Roll forming is a process in which a strip or sheet of metal, such as steel, is passed through a continual set of stands (rolls) until the desired cross-section profile is achieved. The sheet or strip is plastically deformed along a linear axis in a room temperature environment. Typically used to create parts featuring long lengths, roll forming is also useful for manufacturing large quantities of a specific shape.
Each stand in the roll forming process has a specific job in the fabrication of the piece, and every stage involves minor changes in the configuration of the metal. The size of the stands used depends on the metal’s type, thickness, and formability.
Ferrous metals are any metals that feature a bivalent iron compound. Some examples of ferrous metals include:
Steel: made up primarily of iron and malleable below its melting point by at least one temperature range without requiring special heat treatment. Steel for roll forming is usually free from slag and between 0.05 and two percent of its weight is carbon. Steel can also contain small amounts of silicon and manganese, as well as trace quantities of sulfur and phosphorus.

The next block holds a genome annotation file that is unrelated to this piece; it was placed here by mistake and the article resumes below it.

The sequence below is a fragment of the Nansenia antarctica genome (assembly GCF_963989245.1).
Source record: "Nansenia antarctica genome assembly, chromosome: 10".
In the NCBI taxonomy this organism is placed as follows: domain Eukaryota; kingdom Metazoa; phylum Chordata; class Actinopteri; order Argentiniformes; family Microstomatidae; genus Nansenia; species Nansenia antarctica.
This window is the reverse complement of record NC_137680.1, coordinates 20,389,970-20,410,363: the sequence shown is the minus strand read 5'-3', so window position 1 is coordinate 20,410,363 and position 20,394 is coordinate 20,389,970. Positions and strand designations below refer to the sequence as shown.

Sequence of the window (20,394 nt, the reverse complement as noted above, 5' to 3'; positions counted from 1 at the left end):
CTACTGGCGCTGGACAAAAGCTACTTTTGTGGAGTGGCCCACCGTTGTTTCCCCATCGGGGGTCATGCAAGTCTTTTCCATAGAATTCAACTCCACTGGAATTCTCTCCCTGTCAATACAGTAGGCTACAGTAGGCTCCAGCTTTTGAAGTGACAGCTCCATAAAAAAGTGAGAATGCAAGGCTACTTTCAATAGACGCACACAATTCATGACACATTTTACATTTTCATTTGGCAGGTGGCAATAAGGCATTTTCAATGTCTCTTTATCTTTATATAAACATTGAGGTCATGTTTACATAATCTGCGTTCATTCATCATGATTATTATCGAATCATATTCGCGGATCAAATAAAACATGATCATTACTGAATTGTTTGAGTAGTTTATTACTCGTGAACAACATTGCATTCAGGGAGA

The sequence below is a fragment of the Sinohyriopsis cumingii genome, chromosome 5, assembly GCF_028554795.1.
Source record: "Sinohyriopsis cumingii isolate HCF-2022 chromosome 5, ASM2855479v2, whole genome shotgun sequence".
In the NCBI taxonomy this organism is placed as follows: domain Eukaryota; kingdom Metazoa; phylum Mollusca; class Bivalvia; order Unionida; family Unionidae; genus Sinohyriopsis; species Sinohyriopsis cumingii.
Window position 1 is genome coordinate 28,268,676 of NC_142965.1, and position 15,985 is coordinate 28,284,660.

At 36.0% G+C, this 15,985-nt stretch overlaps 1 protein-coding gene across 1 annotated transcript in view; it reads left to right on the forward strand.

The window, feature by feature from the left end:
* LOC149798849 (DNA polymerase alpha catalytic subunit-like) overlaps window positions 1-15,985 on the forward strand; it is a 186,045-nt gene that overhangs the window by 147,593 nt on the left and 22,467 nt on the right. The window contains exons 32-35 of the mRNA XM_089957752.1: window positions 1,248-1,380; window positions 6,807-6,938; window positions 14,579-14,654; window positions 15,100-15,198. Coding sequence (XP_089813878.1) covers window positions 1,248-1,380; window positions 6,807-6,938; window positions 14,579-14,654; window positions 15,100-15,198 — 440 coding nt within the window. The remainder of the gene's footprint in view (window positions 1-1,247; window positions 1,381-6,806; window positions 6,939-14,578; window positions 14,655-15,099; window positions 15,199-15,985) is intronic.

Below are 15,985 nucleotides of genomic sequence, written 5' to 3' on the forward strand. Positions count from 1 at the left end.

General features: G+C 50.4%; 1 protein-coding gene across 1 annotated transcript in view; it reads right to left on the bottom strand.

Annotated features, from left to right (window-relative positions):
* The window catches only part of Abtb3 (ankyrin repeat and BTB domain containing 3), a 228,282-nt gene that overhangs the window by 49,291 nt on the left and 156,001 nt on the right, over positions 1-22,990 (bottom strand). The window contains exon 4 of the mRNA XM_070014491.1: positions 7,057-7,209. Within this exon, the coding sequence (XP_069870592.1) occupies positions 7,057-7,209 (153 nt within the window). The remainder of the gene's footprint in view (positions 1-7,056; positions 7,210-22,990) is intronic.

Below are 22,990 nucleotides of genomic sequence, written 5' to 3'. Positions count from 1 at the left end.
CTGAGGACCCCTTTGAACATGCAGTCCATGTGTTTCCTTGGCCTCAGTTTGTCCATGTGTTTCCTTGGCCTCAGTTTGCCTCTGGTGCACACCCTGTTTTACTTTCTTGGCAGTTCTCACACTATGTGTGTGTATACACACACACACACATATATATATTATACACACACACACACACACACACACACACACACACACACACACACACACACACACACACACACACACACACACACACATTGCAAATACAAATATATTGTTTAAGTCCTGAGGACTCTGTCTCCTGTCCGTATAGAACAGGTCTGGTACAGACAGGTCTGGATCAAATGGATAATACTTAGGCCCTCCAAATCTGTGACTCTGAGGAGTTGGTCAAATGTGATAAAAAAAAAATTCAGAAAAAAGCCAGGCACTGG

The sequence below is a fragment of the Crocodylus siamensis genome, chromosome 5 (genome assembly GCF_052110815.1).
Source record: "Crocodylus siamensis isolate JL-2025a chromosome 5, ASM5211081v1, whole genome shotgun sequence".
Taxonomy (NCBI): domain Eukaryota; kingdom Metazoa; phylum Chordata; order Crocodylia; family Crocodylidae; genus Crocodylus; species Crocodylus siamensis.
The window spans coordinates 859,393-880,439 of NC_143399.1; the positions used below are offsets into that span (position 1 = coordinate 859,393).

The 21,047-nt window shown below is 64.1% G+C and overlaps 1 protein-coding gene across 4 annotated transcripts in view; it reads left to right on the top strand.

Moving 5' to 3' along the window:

Stainless Steel: contains a high percentage of chromium, which lends it high staining and corrosion resistance. This form of steel is also resistant to weak mineral acids, oxidation, organic acids, and other caustic materials.
Galvannealed: sheet steel that has been coated on both sides with zinc and immediately heat treated so the surface of the metal features a bonded coating of zinc-iron alloy.
Non-ferrous metals do not feature any iron in their chemical makeup. Some of the more common non-ferrous metals used in roll forming include:
Aluminum: a soft, malleable, and lightweight metal with excellent resistance to corrosion. When exposed to air, it forms a thin layer of aluminum oxide to protect it from wear.
Brass: a copper and zinc alloy featuring a bright, gold-like color and a high resistance to corrosion. There are a number of different types of brass, including bronze, an alloy of copper and tin. Brass is very malleable and is used in a variety of applications.
Copper: a ductile metal noted for its electrical conductivity. It also features prominently in building materials and as a primary component in other non-ferrous alloys.
Lead: used in many types of building supplies such as roofing metal, flashing, gutters, gutter joints, and others.
Composites: materials engineered from two or more materials with chemical or physical differences.
Read more: Materials Used In Roll Forming